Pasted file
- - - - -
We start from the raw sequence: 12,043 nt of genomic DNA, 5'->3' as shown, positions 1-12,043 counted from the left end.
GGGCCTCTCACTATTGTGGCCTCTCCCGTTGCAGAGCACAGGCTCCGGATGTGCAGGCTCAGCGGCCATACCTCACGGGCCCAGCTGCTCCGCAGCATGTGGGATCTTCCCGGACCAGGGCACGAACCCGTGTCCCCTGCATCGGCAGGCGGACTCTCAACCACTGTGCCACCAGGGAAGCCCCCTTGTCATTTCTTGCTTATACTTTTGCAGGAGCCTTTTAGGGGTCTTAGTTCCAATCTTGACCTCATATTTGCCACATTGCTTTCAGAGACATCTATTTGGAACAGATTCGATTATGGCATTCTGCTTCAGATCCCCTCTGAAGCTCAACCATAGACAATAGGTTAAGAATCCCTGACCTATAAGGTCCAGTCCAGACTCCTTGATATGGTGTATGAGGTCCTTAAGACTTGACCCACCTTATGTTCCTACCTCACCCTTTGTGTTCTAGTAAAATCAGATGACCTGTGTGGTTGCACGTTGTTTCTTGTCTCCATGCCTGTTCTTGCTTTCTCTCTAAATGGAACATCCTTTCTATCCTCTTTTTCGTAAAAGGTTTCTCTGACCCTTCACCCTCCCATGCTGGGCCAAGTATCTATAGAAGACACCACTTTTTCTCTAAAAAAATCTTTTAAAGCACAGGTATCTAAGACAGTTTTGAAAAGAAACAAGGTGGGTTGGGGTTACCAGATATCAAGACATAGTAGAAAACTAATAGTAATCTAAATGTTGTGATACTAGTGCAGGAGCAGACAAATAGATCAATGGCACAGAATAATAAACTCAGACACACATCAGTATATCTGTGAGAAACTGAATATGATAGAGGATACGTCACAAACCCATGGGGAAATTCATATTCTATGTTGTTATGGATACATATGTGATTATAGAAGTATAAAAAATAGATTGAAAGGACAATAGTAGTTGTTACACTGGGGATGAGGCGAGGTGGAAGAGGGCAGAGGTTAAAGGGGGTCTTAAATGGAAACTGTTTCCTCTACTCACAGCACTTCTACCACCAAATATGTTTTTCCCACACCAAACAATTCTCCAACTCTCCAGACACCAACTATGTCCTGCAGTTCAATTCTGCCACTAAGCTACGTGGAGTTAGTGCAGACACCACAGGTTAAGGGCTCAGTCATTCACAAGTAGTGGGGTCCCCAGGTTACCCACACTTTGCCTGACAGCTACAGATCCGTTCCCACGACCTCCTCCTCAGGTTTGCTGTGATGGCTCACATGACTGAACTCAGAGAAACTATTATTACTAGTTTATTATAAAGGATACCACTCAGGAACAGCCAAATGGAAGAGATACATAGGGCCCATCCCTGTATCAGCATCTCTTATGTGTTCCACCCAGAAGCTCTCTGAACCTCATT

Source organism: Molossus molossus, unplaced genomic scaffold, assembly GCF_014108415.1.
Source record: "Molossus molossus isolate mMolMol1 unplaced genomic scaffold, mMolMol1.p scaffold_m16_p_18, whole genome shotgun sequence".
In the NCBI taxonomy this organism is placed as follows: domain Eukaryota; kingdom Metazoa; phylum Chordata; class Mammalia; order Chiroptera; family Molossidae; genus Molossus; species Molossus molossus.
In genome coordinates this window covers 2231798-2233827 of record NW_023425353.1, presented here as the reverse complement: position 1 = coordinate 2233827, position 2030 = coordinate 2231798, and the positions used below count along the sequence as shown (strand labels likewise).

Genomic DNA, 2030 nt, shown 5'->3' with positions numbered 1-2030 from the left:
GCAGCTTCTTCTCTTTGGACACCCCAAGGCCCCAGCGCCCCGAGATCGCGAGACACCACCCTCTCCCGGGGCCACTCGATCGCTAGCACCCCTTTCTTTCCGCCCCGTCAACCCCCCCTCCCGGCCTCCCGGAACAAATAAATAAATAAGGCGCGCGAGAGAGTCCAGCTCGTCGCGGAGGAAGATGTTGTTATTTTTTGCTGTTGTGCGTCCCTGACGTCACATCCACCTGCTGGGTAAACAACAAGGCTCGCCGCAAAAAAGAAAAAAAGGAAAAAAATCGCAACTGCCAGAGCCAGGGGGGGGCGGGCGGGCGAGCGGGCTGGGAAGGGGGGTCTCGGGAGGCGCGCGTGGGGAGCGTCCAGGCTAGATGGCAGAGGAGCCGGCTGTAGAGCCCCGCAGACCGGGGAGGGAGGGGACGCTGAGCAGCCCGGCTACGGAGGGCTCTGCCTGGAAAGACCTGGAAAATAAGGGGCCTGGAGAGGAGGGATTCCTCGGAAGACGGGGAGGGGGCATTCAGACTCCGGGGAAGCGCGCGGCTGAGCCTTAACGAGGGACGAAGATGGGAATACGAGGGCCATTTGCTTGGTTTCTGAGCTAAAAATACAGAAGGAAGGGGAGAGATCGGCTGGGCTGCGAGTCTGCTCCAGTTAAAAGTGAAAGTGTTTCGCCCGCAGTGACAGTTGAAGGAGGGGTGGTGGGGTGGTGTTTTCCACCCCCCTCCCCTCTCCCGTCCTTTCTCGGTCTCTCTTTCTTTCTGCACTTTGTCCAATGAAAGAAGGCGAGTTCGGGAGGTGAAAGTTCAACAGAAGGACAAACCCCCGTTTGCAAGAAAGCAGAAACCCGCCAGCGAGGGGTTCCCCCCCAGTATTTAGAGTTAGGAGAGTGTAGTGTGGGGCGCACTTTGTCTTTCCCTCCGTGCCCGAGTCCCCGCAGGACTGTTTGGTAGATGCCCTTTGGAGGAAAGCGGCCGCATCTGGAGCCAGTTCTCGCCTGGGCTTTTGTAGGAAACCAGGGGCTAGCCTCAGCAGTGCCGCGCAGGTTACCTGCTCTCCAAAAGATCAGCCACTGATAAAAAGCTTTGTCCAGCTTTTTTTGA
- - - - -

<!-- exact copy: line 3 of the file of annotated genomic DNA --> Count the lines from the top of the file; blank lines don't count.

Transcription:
Source organism: Molossus molossus, unplaced genomic scaffold, assembly GCF_014108415.1.